While most audiences in the world might be more familiar with Romance of the Three Kingdoms and the variety of spin-offs, there still are more stories to be old from ancient China. In fact, the Warring States period has been interpreted into a Japanese manga and then adapted into a live-action movie. The result? 2019’s Kingdom.
Directed by Shinsuke Sato, Kingdom is a retelling of the rise of Qin Shi Huang, or Eisei (Ryo Yoshizawa) as he is known in Japan. It is an origin story of sorts, told through the eyes of our lead character Li Xin, or as he is called in Kingdom, Shin (Kento Yamazaki).
Kingdom centres around the orphan Shin who dreams of rising above his lowly status as a slave to become the greatest general in China. Accompanying him and his lofty ambitions is a fellow slave and dear friend of Shin’s, Hyou (Also played by Ryo Yoshizawa). This part of the movie moves fairly quickly, where we are introduced to Shin, who gets pulled into a pep talk by Hyou to become a general. The movie wastes no time in dwelling on the past and quickly cuts to the present where we are introduced to Shin and Hyou all grown up.
Tragedy soon hits the pair, with Hyou being assassinated after being hired to pose as a body double for then emperor Eisei. Sadly, the audience isn’t really given a lot of time to get to know Hyou before he is killed, hence we do not really feel as invested as the movie probably wants us to be during Hyou’s final moments.
Hyou’s death leaves Shin with a need for vengeance and we are soon introduced to Eisei, who is arguably the better part of the movie. Shin is a brash and bumbling fool who hits first and asks questions later. It was fine watching Shin swagger around with a cocky grin on his face and definite lack of indoor voice the first half an hour but the act quickly gets tiring when we have to constantly watch Shin make a fool of himself in front of others in the extremely loud and obnoxious voice of his.
Speaking of making a fool out of himself, a bulk of the movie’s humour seems to come at the expense of Shin’s intelligence. With Shin occasionally showing off how little knowledge he has, cue awkward laughter from the audience. The movie even references it when an army general comments about how “unintelligent” Shin is. Watching Shin win battles through the power of determination can also get a little stale after the first few fights, especially considering how most of his foes are battle-hardened assassins or generals while Shin is but a slave who practised by swinging around a wooden sword, prior to the start of his journey.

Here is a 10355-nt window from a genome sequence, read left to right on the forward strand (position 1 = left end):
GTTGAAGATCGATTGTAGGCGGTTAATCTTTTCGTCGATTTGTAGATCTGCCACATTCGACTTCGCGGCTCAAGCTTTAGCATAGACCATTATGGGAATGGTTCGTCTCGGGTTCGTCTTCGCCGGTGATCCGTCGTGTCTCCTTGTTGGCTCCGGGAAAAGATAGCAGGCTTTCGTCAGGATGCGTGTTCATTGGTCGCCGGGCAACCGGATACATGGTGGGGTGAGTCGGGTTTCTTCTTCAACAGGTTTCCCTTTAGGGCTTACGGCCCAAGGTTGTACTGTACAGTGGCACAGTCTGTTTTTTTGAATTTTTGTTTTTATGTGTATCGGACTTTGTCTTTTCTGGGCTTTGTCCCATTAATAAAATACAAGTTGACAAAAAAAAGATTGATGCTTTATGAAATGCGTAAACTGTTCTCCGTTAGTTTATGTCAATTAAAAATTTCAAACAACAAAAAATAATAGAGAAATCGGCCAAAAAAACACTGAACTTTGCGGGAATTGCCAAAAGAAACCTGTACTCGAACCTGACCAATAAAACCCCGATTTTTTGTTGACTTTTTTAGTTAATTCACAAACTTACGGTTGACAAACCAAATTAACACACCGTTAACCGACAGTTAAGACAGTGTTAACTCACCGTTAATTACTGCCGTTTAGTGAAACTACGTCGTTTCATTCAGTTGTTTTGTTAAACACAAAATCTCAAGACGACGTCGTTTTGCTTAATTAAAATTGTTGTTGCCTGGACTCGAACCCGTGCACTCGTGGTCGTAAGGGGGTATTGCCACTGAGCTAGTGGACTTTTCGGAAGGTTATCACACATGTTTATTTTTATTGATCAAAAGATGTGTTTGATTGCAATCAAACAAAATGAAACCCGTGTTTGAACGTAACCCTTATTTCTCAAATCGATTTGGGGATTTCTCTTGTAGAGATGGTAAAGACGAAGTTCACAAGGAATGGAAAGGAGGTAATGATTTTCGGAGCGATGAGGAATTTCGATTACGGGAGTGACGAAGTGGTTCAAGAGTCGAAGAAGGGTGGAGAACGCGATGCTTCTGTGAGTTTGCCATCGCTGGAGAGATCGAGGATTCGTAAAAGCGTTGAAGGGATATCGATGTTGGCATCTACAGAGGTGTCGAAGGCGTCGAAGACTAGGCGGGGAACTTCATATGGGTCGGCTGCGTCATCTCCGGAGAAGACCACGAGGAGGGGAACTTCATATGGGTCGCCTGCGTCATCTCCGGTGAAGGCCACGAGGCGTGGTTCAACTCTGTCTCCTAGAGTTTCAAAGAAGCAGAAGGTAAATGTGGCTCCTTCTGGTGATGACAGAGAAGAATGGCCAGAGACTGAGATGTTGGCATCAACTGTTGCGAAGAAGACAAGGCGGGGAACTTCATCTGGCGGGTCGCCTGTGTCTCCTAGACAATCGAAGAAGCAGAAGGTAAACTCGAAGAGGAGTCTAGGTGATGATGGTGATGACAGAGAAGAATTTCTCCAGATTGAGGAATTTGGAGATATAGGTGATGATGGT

Compared to Shin, Eisei is heaps more calm and collected, with a bearing suitable of an emperor. Being an emperor, Eisei is not just analytical but highly skilled in sword fighting, much more so than his brother Seikyou (Kanata Hongo). Sibling rivalry is taken up a notch as Seikyou stages a coup against Eisei and is dying to behead his elder brother. Seikyou’s motivations? Seikyou judges Eisei as inferior purely because Eisei’s mother was a commoner.
Along the way, we watch as a colourful motley of characters joins both Shin and Eisei on their journey to take down Seikyou. There is Karyouten (Kanna Hashimoto) who is never seen without her owl ‘battle armour’, Youtanwa (Masami Nagasawa) chieftain of the Mountain Tribe, and Shoubunkun (Masahiro Takashima) who is the only person Eisei trusts by his side in times of crisis.
Being a manga adaptation, Kingdom threads much of the same beats as its source material. Fans of the manga series will not be too surprised with the events that unfold in the movie, and might even notice that some scenes and characters have not been added into the film, probably since the movie is already over two hours long.
Despite its long run time, it can sometimes feel like the movie is moving along a little fast in some instances, having to quickly transition from one scene to the next, in order to progress the plot along before the two hours run time is up. Though there are also instances where some scenes are dragged out for an unnecessarily long amount of time, with long panning shots of one character, before it cuts to another long shot of another character.
Though the movie has its flaws, it certainly has its merits. Such as the cool and level headed Eisei who manages to convince the Mountain Tribe to help his cause through words alone. As well as the fiery chieftain Youtanwa who commands the fearsome Mountain Tribe army. Youtanwa and her tribe are pivotal in helping Eisei during his final battle against Seikyou and his massive army.
Another character which deserves a mention is the Great General Ouki (Takao Osawa), who was one of the generals Shin idolised growing up. You can practically see the sparkles in his eyes as General Ouki walks past him in the film. Initially poised as a supporter of Seikyou, this ever smiling General is revealed to have a lot more depth to his character than he lets one, though we only learn of all this as the film unravels.
Movies based on China’s Warring States period might be rarely tapped upon, but Kingdom does give a relatively fresh spin to this tale of Qin Shi Huang and his trusted general Li Xin. Despite its shortcomings, the film is still worth a watch if you are a fan of the manga series or a fan of works that takes place during that particular time period.
GEEK REVIEW SCORE
Unlike most other historical epics which get bogged down in deep and heavy plot, Kingdom plods along relatively quickly whilst delivering a story that while predictable, is still fairly enjoyable to watch. Now, if only the lead character can tone down just a little bit.
Story - 7/10
Direction - 7/10
Characterisation - 6.5/10
Geek Satisfaction - 6/10